Biometric technologies mean many things to many people. Some might think of passing through airport security checkpoints without hassle, while others may have visions of using a fingerprint scan to gain physical access to highly confidential areas.
But in the retail world of Anne Hodkin, director of information technology at Holt Renfrew, a biometrics system has meant the virtual elimination of so-called shrinkage, which is merchant lingo for often significant cash and property losses due to employee theft.
Holt Renfrew, one of Canada's premier high-end fashion and lifestyle shopping retailers, has deployed a fingerprint-based biometrics point-of-sale (POS) system that tracks sales associates' transactions at cash registers.
Deployed in 2001, in its first three months the technology paid for itself in loss prevention, says Hodkin.
And no mistake about it, eliminating shrinkage is a big deal to retailers. The number of dishonest retail employees caught stealing, which runs around 68,994, and the $49.9 million recovered in 2005, was not trivial, according to the recent Retail Theft Survey conducted by Jack L. Hayes International, a consulting firm specializing in loss prevention and inventory-shrinkage control. Their research revealed that the average dishonest retail employee caught stealing cost an employer $724.15 in 2005. This equals almost six times the amount taken by shoplifters, which comes in around $126.87, Hayes International stats showed.
For Holt Renfrew, making sales associates accountable for transactions by requiring fingerprint authentication shows clearly that there are consequences for committing fraudulent transactions, says Hodkin. For instance, Holt Renfrew can view when employees credit a refund to their own credit cards after having logged into the cash register via the fingerprint reader. When that sort of activity occurs, the employee will be fired, she adds.
“Once you catch a few people doing that, it's apparent to anyone else that they'll get caught,” she says.
Holt Renfrew also uses the fingerprint system, from Redwood City, Calif.-based DigitalPersona, to track retail sales employees' time and attendance. Both sides win in this application of biometrics, Hodkin explains.
On the one hand, with a biometrics-based attendance system in place, there's no pressure from peers to cover for others. This has allowed the company to significantly reduce overpayment associated with what's known as buddy punching — one employee using another employees' identification number or password to clock that person in when they are actually absent.
For Holt Renfrew's sales associates, whose compensation is at least partially based on commission, it means they get paid for the sales transactions they handle, Hodkin says. And in regard to time and attendance, paychecks simply are more accurate because paychecks reflect the number of hours the employee actually worked, and they get paid faster as well.
In addition, Holt Renfrew uses the biometric system to control access to the records of its personal shopper services. These records contain the name, phone number, sizes, personal preferences and recent purchase details of all-important repeat customers. On top of this, these details are used by salespeople to make purchase recommendations when the customer re-enters the store.
Restricting access via the fingerprint system offers two benefits. It not only limits who can view sensitive customer information, but it ensures that only employees with the necessary skills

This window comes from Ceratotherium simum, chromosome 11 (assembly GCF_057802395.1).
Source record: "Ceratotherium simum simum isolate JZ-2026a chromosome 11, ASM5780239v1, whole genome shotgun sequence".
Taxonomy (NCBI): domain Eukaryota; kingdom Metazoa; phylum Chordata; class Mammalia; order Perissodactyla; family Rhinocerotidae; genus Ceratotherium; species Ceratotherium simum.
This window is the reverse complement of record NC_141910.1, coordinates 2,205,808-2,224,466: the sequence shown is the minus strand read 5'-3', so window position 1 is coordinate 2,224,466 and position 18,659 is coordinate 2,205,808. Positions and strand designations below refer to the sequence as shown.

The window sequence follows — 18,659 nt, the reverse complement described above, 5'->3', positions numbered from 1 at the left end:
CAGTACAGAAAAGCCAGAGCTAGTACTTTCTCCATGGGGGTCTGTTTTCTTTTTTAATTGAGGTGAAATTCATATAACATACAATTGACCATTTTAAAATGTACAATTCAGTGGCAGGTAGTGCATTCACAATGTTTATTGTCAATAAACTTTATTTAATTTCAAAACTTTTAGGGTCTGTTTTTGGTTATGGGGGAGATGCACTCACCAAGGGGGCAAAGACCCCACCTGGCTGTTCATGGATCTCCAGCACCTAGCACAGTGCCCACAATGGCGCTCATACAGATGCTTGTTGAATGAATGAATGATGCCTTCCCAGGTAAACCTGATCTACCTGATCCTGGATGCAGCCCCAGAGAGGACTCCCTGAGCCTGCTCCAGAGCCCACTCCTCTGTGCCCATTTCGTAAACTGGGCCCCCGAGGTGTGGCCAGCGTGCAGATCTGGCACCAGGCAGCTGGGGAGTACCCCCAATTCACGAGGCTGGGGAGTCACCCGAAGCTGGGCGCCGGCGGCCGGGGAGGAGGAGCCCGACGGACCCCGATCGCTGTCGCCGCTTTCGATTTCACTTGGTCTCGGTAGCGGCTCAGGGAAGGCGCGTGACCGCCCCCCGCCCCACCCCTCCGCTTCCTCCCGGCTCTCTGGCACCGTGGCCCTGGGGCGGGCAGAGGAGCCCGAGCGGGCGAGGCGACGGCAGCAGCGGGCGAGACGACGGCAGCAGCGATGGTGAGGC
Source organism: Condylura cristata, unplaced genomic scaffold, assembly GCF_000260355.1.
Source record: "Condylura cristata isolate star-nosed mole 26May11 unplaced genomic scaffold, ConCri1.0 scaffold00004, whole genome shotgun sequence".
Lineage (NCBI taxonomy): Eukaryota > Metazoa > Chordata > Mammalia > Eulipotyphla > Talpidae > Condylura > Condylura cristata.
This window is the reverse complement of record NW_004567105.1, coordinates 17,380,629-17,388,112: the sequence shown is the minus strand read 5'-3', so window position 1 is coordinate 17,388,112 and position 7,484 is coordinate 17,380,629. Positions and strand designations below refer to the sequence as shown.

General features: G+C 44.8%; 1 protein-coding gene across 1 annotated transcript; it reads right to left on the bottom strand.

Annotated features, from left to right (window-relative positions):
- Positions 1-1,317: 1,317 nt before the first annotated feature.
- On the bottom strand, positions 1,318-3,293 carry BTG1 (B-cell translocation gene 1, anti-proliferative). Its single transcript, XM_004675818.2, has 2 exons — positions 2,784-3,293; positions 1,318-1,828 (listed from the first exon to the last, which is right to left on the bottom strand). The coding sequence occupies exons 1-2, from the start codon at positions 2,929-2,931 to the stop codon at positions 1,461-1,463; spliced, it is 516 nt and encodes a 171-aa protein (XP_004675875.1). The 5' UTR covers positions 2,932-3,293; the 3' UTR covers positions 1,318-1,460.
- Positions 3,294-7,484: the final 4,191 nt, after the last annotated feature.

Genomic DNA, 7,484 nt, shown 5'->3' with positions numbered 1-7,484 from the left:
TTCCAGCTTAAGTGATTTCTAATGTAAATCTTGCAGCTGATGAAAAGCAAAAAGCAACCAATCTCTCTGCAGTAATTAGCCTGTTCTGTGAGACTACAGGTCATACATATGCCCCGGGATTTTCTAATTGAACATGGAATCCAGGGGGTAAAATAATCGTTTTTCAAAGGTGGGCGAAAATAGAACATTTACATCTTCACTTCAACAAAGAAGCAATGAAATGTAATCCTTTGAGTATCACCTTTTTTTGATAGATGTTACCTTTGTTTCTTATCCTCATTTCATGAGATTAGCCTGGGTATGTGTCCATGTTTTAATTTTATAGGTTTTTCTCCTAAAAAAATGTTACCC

are allowed to work with valuable repeat customers.
Despite fears in the early stages of implementation that the company's sales personnel would resist the system, the staff really likes it, according to Hodkin.
“Most of the staff are young people, and they want to be accountable for just what they do. With this system, they're absolutely sure that anything registered against their fingerprint is something they did,” she adds.
Holt Renfrew picked DigitalPersona's product for, among other reasons, its small footprint.
“Real estate in the store is at a premium, and we didn't want anything big or clunky,” explains Hodkin. “It's economical and reliable, and we also wanted something discrete, something that would fit in with the ergonomics of our counters. Look and feel is very important to us.”
Despite the success of the Holt Renfrew deployment, adoption of biometric technologies is moving slowly, according to analysts. At the same time, there's increased acceptance of biometrics in both the workplace and in day-to-day life, says Victor Lee, a senior consultant with the International Biometric Group (IBG).
In fact, the New York-based integration and consultancy firm predicts that the market for biometrics will more than double — from $3 billion this year to $7.4 billion by 2012. According to IBG, that growth will be driven by government identity management programs and private sector initiatives, such as consumer ID. As biometric technologies become pervasive by private employers and the government, people are realizing that maybe their original fears were displaced, Lee says.
Breaking adoption rates down, IBG expects fingerprint-based systems to capture 38.1 percent of the biometric market in 2007, with face recognition (19 percent) and iris recognition (7.7 percent) following. Blood vein-pattern recognition, a technique that's been around since the 1980s, will eventually comprise about 10 percent of the market, the company says.
In a similar vein
Shinkin Central Bank, a New York-based bank for more than 300 community banks in Japan, is among the first companies in the U.S. to deploy that latter technology as an access solution. Shinkin is using Hitachi's VeinID product to control physical access to offices where its front- and back-office bonds sales and accounting systems are used, says Takeshi Aoki, Shinkin's deputy general manager.